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RE: Kelmayisaurus a carcharodontosaurid

  Well, fortunately, there's a solution. You can send a nice, concise, polite 
and moreover noncondescending note to the authors and explain, in clear and 
clean language what the issue is, whether they'd like to check into it, and 
prepare the paper before final submission, noting (as I do) that this is not a 
"corrected proof" but an "accepted manuscript" and that there is PLENTY of time 
to fix things.


  That link should have the email addresses of both Steve and Roger, as well As 
Xing, so there's no excuse. I think it might be more effective than coming to 
the [Dinosaur Mailing] list about a language with no actual standardized 
transcription (into English, from the Chinese). 

  It doesn't help that most public resources use "Lianmugin" over "Lianmuqin" 
as their spelling of choice, including the Wiki article on it (you are welcome 
to log in and correct this), even thouugh the latter spelling (without 
diacritics, another failing in this transcription) is more prevalent by about 
140 hits on Google (out of 800). But further it doesn't help that previous 
papers have used "Lianmugin" over the other spelling, including previous works 
by Benson, Brusatte, and Rauhut! (Most uses are linked to *Tugulusaurus* and 


Jaime A. Headden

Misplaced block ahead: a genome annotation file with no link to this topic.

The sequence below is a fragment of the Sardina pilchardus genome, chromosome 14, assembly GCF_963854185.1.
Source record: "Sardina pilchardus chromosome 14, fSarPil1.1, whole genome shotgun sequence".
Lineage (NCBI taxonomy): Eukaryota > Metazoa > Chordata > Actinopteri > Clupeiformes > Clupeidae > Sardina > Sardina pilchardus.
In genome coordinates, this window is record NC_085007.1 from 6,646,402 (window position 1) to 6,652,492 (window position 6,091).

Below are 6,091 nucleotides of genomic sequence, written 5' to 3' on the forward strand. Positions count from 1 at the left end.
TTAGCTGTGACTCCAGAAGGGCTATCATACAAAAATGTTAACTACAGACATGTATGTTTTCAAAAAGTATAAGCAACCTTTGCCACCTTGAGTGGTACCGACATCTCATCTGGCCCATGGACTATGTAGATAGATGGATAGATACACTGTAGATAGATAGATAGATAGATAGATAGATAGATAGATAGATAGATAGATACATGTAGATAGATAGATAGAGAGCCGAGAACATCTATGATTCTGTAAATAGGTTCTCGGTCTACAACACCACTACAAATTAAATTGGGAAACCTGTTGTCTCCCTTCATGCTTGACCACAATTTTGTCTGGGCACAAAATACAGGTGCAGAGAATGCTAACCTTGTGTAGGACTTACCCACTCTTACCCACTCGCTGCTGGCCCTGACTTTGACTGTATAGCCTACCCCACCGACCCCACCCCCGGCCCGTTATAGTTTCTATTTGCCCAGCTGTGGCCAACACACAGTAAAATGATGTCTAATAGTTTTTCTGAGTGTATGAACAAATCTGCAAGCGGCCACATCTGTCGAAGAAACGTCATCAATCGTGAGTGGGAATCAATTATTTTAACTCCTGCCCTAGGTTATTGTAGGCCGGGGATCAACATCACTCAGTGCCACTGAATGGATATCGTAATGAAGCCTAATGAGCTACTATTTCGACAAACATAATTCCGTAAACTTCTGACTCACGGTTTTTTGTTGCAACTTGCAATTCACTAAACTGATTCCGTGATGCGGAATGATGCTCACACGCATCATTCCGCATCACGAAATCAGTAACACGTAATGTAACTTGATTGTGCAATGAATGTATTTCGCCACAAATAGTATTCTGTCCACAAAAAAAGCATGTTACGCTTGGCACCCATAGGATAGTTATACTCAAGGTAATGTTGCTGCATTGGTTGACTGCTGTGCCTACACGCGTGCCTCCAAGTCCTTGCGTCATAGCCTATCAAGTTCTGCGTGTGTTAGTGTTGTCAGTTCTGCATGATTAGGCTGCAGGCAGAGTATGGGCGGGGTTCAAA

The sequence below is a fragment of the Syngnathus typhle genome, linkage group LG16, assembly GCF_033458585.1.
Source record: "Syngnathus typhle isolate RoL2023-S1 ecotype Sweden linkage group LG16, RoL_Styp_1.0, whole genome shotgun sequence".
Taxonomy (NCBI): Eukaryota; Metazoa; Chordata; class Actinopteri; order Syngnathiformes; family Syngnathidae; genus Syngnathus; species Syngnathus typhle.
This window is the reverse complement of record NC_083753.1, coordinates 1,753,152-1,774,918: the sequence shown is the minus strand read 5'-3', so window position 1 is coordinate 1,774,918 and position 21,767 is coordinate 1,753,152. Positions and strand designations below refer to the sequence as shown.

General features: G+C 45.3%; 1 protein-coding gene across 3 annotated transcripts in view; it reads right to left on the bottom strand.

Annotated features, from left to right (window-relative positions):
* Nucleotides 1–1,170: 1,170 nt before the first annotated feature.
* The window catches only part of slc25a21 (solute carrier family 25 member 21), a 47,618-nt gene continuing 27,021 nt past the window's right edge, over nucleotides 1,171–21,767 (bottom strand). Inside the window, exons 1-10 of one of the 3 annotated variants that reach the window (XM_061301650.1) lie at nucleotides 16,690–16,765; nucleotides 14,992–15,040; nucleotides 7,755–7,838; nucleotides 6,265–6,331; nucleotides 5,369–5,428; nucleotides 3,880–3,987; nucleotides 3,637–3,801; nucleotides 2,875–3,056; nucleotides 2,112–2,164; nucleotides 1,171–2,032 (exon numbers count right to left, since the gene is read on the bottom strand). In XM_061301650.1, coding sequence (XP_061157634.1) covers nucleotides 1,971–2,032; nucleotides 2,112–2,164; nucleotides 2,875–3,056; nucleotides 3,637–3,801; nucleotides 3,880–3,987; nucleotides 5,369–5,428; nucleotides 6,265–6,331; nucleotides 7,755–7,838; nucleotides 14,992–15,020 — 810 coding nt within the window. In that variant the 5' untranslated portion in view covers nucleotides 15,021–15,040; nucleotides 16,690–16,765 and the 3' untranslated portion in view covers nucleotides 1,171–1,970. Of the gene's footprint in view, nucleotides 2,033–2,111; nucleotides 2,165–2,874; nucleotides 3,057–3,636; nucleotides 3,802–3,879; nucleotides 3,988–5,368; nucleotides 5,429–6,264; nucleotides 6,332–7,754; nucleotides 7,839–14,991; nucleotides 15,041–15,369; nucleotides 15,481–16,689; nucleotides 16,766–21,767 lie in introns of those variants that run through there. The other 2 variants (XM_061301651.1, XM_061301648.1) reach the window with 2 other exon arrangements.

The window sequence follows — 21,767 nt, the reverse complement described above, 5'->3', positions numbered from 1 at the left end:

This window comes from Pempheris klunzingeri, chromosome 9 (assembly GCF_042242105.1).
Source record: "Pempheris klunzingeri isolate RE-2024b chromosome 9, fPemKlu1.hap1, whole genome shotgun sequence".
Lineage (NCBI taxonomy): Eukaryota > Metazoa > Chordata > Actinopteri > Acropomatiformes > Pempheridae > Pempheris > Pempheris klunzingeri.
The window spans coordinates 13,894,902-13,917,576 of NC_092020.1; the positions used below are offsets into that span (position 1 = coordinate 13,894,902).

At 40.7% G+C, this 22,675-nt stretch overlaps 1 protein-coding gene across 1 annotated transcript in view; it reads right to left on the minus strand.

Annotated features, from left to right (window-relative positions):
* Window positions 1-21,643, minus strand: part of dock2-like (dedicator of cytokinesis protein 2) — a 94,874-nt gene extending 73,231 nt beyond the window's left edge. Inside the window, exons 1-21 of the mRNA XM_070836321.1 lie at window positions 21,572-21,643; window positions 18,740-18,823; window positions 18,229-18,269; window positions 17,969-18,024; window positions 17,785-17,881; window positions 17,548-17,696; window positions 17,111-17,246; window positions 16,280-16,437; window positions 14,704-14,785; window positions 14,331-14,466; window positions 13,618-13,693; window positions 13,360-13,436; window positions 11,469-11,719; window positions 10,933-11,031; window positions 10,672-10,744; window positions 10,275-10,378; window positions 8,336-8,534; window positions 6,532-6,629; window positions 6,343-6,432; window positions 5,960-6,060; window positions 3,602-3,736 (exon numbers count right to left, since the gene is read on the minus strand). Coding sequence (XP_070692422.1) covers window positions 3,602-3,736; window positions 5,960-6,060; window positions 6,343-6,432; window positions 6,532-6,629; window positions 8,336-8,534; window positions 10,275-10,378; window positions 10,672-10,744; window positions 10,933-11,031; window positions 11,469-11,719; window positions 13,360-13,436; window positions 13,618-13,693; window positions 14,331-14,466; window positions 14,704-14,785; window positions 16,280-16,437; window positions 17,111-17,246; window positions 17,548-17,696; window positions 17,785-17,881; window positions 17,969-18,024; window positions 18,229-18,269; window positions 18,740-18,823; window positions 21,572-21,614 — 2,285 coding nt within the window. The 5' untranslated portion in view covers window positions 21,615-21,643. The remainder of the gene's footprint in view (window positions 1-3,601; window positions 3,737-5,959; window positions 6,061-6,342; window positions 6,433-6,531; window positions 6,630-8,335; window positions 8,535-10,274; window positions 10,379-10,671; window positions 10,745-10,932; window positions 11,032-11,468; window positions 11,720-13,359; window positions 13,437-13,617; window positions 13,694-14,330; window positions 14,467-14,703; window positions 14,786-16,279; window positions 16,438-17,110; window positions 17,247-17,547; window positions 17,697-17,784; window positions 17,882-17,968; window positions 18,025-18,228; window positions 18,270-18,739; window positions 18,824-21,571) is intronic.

The Bite Stuff (site v2)

"Innocent, unbiased observation is a myth." --- P.B. Medawar (1969)

"Ever since man first left his cave and met a stranger with a
different language and a new way of looking at things, the human race
has had a dream: to kill him, so we don't have to learn his language or
his new way of looking at things." --- Zapp Brannigan (Beast With a Billion 

> Date: Thu, 28 Apr 2011 20:25:53 +0200
> From: david.marjanovic@gmx.at
> To: dinosaur@usc.edu
> Subject: Re: Kelmayisaurus a carcharodontosaurid
> > Lianmugin Formation
> No.
> Lianmuqin. With Q, which is pronounced similar to English _ch_.
> The syllable _gin_ doesn't even exist in Standard Mandarin; _g_ never
> occurs in front of _i_.
> When will people learn?
> (The genus name is strange enough, but of course that's not the fault of
> Brusatte et al.. It's from an Uyghur place name Qaramay, which gets
> represented in Mandarin as Kelamayi. I guess "Kelmayi" is a typo for the
> latter, because Mandarin does not allow consonants other than _n_ and
> _ng_ to occur at the ends of syllables. BTW, _q_ represents a very
> different sound in Uyghur than it does in Mandarin.)